After someone close to you dies, you look for things. Proof that they're OK. A sign from the beyond to let you know that they're at peace or still watching over you. "Watch your dreams" is what the nurse at Hospice told us, when we gathered in Mom's room after she passed. "She'll let you know that she's OK."
So ever since Mom died, I've searched for signs. The night that it happened, when I crawled into bed exhausted and empty and a little bit drunk I longed for a dream of her. I fell asleep with my great-grandfather's prayer beads in my hand, clutching them because Mom always asked for them whenever she had to go into hospital for a while. They brought her comfort over the years, and I needed to feel close to her. When your mother was the one who comforted you so many times over the years, who do you turn to when she's gone, and her passing is the reason you need to be comforted? I had my husband and my sister and my aunt, but it wasn't really the same, and they were grieving as well. The beads became my anchor, to the point that I often couldn't sleep unless I was holding them.
I didn't dream of her that night, or the night after that, or the one after that. I think it was weeks before I actually had a dream about her, but it wasn't anything significant. No clear assurance, no comforting moment playing out for me to let me know that everything would be fine.
I read a lot of websites about grief and the afterlife and signs in the months leading up to her death. I perused forums for caretakers of terminally ill parents. I sifted through story after story of people recounting their experiences, seeking proof that I'd be able to move on one day. Trying to figure out if what I was feeling was normal, trying to see what I should expect. Of course everyone is different. Every experience is unique, and how people handle things shapes the way they feel after someone they love has died. I read about people who felt emotionally devastated, whose grief ran so deep that even after a decade they still felt as though their lives were ruined. I read about people who felt so empty that they worried they were abnormal. I read about people who saw dragonflies or butterflies or birds in places they ordinarily wouldn't be, and just knew it was their loved one reaching out to them. People who felt a weight settle on the bed next to them, even when no one else was there.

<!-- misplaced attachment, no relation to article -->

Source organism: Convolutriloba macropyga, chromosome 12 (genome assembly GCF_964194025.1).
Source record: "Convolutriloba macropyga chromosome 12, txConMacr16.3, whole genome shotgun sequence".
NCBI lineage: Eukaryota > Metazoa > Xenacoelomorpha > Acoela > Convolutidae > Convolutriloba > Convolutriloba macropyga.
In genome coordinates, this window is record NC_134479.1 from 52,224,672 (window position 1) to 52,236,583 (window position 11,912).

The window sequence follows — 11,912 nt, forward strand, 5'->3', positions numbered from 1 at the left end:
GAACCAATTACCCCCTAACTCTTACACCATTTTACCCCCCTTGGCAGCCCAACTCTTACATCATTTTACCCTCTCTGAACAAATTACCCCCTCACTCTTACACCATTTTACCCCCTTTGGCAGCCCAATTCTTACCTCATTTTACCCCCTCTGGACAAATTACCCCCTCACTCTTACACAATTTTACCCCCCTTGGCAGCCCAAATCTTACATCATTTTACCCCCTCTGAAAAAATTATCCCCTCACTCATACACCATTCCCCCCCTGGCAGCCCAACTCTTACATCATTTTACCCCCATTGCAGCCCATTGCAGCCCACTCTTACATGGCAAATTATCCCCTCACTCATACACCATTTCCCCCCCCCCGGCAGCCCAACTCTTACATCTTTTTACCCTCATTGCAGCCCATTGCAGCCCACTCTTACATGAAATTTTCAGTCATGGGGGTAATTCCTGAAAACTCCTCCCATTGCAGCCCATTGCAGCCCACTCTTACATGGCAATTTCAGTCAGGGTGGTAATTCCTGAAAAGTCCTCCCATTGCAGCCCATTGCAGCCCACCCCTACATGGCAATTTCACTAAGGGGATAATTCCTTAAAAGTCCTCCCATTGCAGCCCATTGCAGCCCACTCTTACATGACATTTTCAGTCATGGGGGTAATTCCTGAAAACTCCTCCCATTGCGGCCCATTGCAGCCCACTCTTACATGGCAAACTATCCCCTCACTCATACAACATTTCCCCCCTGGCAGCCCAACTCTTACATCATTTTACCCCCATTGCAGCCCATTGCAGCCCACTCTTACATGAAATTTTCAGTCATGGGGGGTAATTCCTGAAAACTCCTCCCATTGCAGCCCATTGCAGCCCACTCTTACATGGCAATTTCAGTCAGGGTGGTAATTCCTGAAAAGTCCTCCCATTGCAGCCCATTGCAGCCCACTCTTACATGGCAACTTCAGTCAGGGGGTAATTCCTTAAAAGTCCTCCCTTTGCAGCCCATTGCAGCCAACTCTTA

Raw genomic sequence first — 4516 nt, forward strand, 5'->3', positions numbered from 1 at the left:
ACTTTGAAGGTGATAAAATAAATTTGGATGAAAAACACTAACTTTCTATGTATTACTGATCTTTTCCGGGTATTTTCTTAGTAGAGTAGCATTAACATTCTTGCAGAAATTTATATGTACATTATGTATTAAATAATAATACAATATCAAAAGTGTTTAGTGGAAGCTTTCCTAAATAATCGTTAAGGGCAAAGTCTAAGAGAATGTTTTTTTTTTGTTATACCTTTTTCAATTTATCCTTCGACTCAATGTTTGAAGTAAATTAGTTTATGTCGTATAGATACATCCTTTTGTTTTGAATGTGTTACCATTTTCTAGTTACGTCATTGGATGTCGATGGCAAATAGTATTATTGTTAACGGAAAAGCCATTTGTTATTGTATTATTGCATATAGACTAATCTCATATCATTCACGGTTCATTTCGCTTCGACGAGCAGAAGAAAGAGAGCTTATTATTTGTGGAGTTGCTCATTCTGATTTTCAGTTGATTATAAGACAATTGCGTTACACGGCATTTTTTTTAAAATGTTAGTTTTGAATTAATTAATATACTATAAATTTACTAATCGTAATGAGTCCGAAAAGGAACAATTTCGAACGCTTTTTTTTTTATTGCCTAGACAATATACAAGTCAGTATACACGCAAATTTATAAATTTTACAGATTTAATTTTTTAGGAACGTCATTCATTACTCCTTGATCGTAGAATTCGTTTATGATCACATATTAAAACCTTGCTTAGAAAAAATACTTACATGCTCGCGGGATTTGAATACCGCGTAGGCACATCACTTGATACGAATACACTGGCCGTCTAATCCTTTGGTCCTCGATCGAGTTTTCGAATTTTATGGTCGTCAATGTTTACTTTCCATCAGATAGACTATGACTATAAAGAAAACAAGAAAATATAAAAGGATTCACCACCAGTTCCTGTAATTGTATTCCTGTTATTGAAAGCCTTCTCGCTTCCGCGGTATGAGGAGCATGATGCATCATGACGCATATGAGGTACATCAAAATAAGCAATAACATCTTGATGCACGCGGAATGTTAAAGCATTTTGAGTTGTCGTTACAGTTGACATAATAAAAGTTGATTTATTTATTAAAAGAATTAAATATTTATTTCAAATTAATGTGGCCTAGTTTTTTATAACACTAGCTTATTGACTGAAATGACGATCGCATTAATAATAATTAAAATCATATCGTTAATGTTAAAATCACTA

I had none of those things. Just my alarm system going haywire after we brought her ashes home from the crematorium, but that was explained away by sensors going bad. My dreams remained normal. I saw no butterflies and felt no weight settle next to me. I swung from deep grief to numbness to normalcy to sudden tears, sometimes in the course of an hour. I watched my dreams in vain, because even when she appeared in them, it seemed to be nothing different from the dreams I had when she was still alive. I went to her house in hope of feeling some trace of her, but her house felt weirdly empty. It was like her body in the bed of the hospice room. It didn't contain her anymore. It was as though when she took her final breath, her soul had gone so far and so free from the world that she left no trace behind. She had been so present in life, so vividly there that I expected she would leave an imprint behind, like the image of the sun dancing behind your eyelids on a bright day. I look for her and there isn't even an impression. It's as though she simply evaporated, burned away until there was nothing left at all.